CLARA MILBURN (1883–1961)
(née Bagnall)
Diarist whose World War II diaries, published as Mrs. Milburn's Diaries (1979), provide an important record of domestic life in Coventry during the war—including her experience of the terrible air raids on Coventry and the news that her son is missing in action after Dunkirk.

(full name Isa Constance Miles, née Nicoll, aka Marjory Damon, aka Marjory Royce)
Journalist and author of children's books (including some with Barbara Euphan Todd) and at least two adult novels—Lady Richard in the Larder (1932) and Coffee, Please (1933), about a future in which coffee-making is a precious skill. Her WWII diary was published in 2013 as Mrs. Miles's Diary, and Lyn at I Prefer Reading discussed it late last year.

BETTY MILLER (1910-1965)
Author of seven novels—The Mere Living (1933), Sunday (1934), Portrait of the Bride (1936), Farewell Leicester Square (1941), A Room in Regent's Park (1942), On the Side of the Angels (1945), and The Death of the Nightingale (1948)—only two of which have ever been reprinted. On the Side of the Angels, first revived by Virago in the 1980s and now avalable from Capuchin, deals powerfully with gender roles as revealed by wartime experiences. Her earlier novel, Farewell Leicester Square, was written several years before the war, but was rejected by her publisher. Its exploration of anti-Semitism in the British film industry and in larger society became more urgently relevant with the rise of the Nazis, however, and the book was finally published in 1941. It is now available from Persephone. Miller's other novels of the war years, A Room in Regent's Park and The Death of the Nightingale both appear to take place before the war.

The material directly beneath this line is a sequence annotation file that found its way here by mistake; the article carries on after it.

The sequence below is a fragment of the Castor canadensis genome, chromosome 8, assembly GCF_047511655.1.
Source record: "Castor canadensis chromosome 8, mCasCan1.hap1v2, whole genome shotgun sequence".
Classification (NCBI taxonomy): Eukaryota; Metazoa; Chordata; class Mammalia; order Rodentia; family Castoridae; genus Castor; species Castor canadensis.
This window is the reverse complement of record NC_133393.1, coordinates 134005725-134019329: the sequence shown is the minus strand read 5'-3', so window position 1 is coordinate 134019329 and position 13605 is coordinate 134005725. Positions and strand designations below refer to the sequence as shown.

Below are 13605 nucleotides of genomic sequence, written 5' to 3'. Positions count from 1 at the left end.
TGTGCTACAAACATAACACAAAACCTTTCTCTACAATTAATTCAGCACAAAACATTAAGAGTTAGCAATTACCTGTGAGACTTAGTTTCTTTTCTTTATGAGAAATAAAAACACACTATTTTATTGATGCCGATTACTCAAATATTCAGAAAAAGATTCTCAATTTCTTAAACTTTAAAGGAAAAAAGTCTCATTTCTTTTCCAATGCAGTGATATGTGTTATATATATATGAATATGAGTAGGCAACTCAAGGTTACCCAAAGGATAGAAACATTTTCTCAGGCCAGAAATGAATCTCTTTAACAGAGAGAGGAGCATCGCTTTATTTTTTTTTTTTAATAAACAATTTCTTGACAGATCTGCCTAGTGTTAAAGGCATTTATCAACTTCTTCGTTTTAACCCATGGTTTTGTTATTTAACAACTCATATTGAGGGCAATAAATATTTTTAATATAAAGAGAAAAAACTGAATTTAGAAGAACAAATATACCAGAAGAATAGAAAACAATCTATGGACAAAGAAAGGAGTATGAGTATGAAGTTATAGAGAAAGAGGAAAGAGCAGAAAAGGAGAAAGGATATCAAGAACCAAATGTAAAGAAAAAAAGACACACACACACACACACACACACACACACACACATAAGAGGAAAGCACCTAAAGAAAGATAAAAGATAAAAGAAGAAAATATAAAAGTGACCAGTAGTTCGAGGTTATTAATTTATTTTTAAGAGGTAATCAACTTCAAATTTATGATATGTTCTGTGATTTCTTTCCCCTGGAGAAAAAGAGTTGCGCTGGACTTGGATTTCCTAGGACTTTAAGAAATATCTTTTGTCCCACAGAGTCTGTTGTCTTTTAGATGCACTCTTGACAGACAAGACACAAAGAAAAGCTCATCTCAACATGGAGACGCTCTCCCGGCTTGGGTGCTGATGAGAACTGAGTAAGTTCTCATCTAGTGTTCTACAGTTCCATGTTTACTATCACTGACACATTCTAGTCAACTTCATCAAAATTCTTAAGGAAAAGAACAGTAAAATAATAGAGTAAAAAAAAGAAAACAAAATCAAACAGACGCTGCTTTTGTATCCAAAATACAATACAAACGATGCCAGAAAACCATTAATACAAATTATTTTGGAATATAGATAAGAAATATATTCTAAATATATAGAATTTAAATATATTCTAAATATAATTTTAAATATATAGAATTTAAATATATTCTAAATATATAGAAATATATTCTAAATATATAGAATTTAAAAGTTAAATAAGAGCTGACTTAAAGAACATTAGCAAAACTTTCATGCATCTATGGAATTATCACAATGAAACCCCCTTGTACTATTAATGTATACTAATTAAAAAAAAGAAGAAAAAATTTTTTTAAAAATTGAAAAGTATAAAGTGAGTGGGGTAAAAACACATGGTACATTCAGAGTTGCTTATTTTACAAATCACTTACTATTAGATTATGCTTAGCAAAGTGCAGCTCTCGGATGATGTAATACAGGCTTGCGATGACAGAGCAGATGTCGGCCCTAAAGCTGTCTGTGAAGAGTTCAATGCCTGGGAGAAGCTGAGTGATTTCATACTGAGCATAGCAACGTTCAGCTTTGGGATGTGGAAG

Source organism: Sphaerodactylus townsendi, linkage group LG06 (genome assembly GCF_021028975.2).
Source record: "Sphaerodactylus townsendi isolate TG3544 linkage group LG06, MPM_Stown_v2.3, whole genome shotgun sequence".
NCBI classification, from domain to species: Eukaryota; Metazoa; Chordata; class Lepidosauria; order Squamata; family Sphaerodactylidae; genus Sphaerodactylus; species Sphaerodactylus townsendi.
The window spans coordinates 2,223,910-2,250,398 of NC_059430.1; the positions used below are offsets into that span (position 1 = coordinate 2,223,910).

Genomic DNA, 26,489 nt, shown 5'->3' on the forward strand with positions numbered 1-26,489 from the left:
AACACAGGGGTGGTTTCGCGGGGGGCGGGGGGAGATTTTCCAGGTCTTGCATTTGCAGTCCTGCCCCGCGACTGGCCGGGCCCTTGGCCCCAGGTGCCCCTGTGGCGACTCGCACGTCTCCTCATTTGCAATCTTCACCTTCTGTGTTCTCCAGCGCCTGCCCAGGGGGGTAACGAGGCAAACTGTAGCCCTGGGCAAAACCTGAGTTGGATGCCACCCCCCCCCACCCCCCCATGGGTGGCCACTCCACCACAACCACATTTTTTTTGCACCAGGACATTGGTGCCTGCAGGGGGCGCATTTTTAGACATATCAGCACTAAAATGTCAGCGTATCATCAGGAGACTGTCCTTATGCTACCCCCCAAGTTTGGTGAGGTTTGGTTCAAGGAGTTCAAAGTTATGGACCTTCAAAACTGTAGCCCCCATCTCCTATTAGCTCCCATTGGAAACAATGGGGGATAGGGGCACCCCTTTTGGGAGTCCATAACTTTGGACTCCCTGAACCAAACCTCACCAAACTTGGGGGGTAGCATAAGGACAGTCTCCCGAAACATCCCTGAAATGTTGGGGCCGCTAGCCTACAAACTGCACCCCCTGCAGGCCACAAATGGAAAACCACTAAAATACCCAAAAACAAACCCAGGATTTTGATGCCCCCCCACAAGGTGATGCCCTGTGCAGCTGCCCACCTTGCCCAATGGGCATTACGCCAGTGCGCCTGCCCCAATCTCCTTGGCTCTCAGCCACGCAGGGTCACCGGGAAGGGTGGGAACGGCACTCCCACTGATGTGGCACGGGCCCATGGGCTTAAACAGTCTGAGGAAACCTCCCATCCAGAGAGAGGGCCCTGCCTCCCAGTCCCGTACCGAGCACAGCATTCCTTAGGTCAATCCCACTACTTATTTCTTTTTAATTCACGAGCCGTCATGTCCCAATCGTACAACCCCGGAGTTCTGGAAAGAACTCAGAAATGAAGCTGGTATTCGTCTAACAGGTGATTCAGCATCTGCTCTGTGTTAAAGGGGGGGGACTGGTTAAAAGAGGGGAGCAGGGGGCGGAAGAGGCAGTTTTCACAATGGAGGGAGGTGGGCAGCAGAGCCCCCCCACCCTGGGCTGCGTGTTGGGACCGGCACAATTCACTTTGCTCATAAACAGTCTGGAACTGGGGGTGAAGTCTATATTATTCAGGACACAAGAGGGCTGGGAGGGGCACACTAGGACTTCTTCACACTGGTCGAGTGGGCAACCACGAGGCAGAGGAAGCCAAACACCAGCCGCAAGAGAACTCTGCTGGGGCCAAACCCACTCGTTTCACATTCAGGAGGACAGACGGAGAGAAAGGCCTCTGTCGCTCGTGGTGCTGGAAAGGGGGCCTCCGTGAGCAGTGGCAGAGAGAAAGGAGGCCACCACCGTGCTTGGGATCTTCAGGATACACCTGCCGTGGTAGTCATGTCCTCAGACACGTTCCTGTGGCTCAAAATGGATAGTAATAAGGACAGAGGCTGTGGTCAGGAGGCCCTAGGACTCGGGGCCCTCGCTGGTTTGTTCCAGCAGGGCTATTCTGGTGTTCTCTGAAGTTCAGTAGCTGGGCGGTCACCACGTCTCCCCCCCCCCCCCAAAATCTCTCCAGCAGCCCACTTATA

(née Haldane)
Politically engaged author whose writings about war were often historical, such as The Conquered (1923) and her best-known works, The Corn King and the Spring Queen (1931) and The Bull Calves. The Blood of the Martyrs (1939), according to ODNB, "attempted to draw parallels between Nero's treatment of early Christians and Hitler's persecution of the Jews." Her wartime diary, begun for Mass Observation in 1939, was published as Among You Taking Notes (1985) and "reveals what is both a vivid social document and a record of Mitchison's own reactions to the war she hated but knew must be fought" (ODNB).

NANCY MITFORD (1904-1973)
(married name Rodd)
Novelist and biographer, known for the popular social comedies The Pursuit of Love (1945) and Love in a Cold Climate (1949), and for successful biographies such as Madame de Pompadour (1953), Voltaire in Love (1957), and The Sun King (1966). Pigeon Pie (1940) is a rather zany spy story set in the earliest days of World War II.

ALICE MOLONY (dates unknown)
Illustrator and author of a single children's novel, Lion's Crouch (1944), "an exciting story about spies in Cornwall", for which she also provided illustrations; she also illustrated two works by Kitty Barne.

DOROTHEA MOORE (1880-1933)
Prolific author of early girls' school and girls' adventure books, including Terry the Girl-Guide (1912), Septima, Schoolgirl (1915), Wanted, An English Girl (1916)—set in Germany during WWI—A Nest of Malignants (1919), Smuggler's Way (1924), and Sara to the Rescue (1932). Books to Treasure reprinted Wanted, An English Girl in 2014.

EDITH MARY MOORE (1873-c1938)
Author of philosophical novels with socialist leanings, exploring gender roles, war, and urban life. Her works were well-reviewed at the time, but have since been largely forgotten. Her novels Teddy R.N.D. (1917) and The Blind Marksman (1920) deal with World War I, though the Orlando Project notes that she had to rely entirely on her imagination for her battle scenes. Other titles include The Lure of Eve (1909), A Wilful Widow (1913), and The Defeat of Woman (1935).